We see more and more gambling in our society. The lottery is the most public manifestation of this. However, the internet, betting shops and scratch cards etc. provide an increasing number of ways through which people can bet. The occurrence of these things confirms that gambling is a legal activity in this country. However, there is a more pressing question which we need to consider: is it right for a Christian to gamble?
Faith or chance?
Do we trust in God or trust in chance? The proper ordering of a Christian’s life is seen in Proverbs 3:5-6 Trust in the LORD with all your heart and lean not on your own understanding; in all your ways submit him, and he will make your paths straight. Some say that they can seek to escape from poverty by taking their chance on the lottery. But God says that whether we are rich or poor, in easy times or tough times we must trust God to care for us. Peter reminds us that we should cast all your anxiety on him because he cares for you (1 Pet.5:7). Let us then trust in God, but not in the “numbers”.
At this point someone might say that I commit my “numbers” to the Lord and look to Him to provide through that. The response to that is that God’s providing for us is never on the basis of chance. The worker deserves his wages (Luke 10:7) is fundamental principle of God’s providing. Resources can also be provided through inheritance (see Luke 15:12) and the sharing of others whether that be individuals or government. But never does Scripture countenance that we can gain financially from speculating money which in the vast majority of cases brings no return.
What about casting lots then?
To this we reply that the casting of lots in Scripture had nothing to do with procuring financial benefit. Rather, it has to do with decision-making which is a completely different issue.
At this point we must pick up the issue of how we look after our money. We need to remember that all that we have has been given to us by God. Paul draws on this principle when he says to the Corinthians: What do you have that you did not receive? (1 Cor 4:7b). Our money is given to us by God and we are to use it all for His glory. There is teaching about a wise use of the resources God has given us, by our LORD, in the parable of the talents in Matthew 25:14-30. In this passage we are taught that we will give account to Him for how we have used all that He has given to us such as time, money and gifts. Incidentally, the passage teaches us the legitimacy of investing our money where a return is guaranteed (see Matt. 24:27).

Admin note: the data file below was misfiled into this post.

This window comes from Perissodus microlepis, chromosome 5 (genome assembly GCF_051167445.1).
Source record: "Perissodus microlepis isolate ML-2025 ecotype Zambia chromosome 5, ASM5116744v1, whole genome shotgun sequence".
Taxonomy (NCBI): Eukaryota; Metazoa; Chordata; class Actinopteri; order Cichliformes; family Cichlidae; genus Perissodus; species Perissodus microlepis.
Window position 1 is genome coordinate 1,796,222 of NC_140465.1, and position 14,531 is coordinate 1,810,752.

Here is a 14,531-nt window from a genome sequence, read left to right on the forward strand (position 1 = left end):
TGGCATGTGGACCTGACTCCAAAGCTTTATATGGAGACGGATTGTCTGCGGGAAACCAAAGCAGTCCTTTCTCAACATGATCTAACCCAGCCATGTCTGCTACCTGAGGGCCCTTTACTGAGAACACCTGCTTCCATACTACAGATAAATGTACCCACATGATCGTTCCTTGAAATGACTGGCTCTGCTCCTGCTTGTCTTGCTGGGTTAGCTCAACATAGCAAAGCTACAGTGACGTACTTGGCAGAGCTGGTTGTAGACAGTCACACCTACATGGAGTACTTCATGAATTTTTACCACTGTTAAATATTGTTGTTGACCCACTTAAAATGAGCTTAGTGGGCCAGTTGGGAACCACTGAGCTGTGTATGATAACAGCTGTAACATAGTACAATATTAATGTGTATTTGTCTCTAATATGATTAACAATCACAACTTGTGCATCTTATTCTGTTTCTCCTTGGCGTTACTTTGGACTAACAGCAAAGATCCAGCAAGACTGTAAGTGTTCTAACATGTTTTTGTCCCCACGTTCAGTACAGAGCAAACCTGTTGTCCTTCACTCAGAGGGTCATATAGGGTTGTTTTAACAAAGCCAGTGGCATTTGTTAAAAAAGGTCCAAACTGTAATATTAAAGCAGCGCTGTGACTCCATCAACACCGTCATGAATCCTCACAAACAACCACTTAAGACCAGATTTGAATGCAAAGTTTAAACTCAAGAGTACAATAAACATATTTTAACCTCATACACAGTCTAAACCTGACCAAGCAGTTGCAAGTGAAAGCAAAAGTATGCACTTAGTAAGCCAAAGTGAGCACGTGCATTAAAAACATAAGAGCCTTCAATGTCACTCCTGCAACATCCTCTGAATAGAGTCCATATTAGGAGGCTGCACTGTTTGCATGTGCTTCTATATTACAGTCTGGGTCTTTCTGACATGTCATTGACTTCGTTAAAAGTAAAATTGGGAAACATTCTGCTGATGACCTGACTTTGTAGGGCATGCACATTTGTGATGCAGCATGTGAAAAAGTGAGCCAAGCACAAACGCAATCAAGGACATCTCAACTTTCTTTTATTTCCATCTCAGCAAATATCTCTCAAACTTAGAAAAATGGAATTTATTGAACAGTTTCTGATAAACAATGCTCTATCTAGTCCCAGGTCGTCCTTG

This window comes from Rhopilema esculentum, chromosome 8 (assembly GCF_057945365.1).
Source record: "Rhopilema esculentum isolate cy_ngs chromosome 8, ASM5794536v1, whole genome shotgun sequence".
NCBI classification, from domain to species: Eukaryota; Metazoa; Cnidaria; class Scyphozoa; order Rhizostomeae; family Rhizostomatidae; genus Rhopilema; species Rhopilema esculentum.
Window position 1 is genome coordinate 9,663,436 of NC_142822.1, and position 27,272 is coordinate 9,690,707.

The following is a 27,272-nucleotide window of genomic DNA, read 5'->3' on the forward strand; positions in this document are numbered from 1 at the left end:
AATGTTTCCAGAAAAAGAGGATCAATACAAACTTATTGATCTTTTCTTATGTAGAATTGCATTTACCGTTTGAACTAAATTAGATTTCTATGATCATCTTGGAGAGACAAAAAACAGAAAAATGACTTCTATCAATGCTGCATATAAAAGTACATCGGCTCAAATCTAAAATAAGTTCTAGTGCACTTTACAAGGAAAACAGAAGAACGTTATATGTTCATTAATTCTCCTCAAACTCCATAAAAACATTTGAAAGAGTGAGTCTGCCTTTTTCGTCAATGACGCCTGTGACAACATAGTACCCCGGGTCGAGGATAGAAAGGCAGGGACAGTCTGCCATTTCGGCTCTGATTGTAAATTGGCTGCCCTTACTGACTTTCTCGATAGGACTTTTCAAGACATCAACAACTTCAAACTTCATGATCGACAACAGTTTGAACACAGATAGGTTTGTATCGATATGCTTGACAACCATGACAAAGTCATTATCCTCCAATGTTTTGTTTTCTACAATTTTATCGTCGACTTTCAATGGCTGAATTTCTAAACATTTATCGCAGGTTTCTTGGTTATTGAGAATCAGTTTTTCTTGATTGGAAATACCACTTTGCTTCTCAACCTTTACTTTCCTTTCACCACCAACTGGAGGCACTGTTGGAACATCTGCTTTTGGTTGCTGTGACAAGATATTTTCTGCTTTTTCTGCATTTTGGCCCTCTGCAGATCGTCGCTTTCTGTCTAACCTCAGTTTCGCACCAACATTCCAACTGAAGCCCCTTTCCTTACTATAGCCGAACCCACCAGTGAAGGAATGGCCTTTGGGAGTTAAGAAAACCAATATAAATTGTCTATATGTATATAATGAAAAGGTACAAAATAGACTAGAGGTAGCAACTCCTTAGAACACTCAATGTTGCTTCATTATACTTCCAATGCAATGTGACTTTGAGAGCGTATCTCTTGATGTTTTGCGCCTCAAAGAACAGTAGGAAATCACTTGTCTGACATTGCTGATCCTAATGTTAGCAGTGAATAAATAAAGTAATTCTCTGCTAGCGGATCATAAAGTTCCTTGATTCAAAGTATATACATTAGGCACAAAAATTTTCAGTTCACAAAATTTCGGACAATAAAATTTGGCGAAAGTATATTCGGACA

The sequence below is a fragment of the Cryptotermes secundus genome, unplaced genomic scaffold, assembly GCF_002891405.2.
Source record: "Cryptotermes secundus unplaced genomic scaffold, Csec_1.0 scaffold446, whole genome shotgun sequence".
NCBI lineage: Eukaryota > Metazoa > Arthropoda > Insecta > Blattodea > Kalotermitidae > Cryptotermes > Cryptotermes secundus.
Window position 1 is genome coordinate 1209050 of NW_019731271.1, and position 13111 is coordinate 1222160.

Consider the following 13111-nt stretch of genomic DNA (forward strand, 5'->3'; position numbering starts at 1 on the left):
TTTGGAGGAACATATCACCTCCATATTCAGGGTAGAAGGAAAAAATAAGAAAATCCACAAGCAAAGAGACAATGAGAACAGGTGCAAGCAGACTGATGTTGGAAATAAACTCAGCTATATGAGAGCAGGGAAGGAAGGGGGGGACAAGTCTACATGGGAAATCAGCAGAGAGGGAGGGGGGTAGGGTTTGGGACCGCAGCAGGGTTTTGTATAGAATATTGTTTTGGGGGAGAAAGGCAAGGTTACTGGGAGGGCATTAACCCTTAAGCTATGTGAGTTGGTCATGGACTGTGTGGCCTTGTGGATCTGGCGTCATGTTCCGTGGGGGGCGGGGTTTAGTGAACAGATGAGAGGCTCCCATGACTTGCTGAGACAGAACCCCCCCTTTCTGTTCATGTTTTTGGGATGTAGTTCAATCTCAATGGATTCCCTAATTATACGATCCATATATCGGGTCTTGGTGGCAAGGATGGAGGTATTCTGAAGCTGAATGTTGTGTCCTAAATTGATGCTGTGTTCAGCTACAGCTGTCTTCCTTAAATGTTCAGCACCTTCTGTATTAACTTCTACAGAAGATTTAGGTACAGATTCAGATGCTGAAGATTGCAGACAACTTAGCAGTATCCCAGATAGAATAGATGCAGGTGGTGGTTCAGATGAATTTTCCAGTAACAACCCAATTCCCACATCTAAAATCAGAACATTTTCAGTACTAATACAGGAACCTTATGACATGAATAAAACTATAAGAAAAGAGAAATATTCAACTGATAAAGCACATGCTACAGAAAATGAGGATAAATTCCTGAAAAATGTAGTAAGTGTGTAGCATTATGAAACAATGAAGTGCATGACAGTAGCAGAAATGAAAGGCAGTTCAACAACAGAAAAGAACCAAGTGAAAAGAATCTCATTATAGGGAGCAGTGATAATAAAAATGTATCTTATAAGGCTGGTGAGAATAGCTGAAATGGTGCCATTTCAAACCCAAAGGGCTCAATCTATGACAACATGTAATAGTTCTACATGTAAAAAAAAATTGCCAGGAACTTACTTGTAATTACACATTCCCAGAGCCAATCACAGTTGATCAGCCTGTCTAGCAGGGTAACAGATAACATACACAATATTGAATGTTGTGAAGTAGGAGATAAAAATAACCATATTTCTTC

Gambling is totally contradictory to wise stewardship because in it we use our resources irresponsibly. When you look at the likelihood of winning a substantial amount of money through gambling (especially with the lottery) you see that it is financial madness. Which leads us to ponder on the old adage: have you ever seen a poor bookmaker?!?!
Participation in gambling reveals the emptiness of so many lives. The lie is sown in people’s minds that the “jackpot” will cure all their misery and transform a life of drudgery to a life of happiness. And yet the fact is that many lives have actually been ruined by “the big win”. Rather, to pick up Paul’s words, godliness is the key to a fulfilled life. He says in 1 Tim 6:6-10 But godliness with contentment is great gain. For we brought nothing into the world, and we can take nothing out of it. But if we have food and clothing, we will be content with that. Those who want to get rich fall into temptation and a trap and into many foolish and harmful desires that plunge men into ruin and destruction. For the love of money is a root of all kinds of evil. Some people, eager for money, have wandered from the faith and pierced themselves with many griefs. Living for God and not living for possessions is the key to fulfillment.
This passage from 1 Timothy 6, though, takes us further and indicates to us how destructive gambling can be. It is not some inconsequential pastime. It is one of those ways by which people want to get rich quickly. And so it can lead to ruin and destruction. Not only is persistent gambling an indication of a Christless hell-bound life, it is the cause of devastating consequences in this life. A brief awareness of the terrible consequences of gambling addiction can be seen by considering some of the cases handled by the self-help group; Gamblers Anonymous.
So let us seek for God and not for the lottery. What we class as gambling has to be left to each of our consciences before God. Does it start with draw tickets, raffles and tombolas etc.? As regards to this let each be persuaded in his own mind. However, let us not deceive ourselves, gambling is not a Christlike activity and we need to be careful.
(Taken from Feltham Evangelical Church Newsletter from February 2009)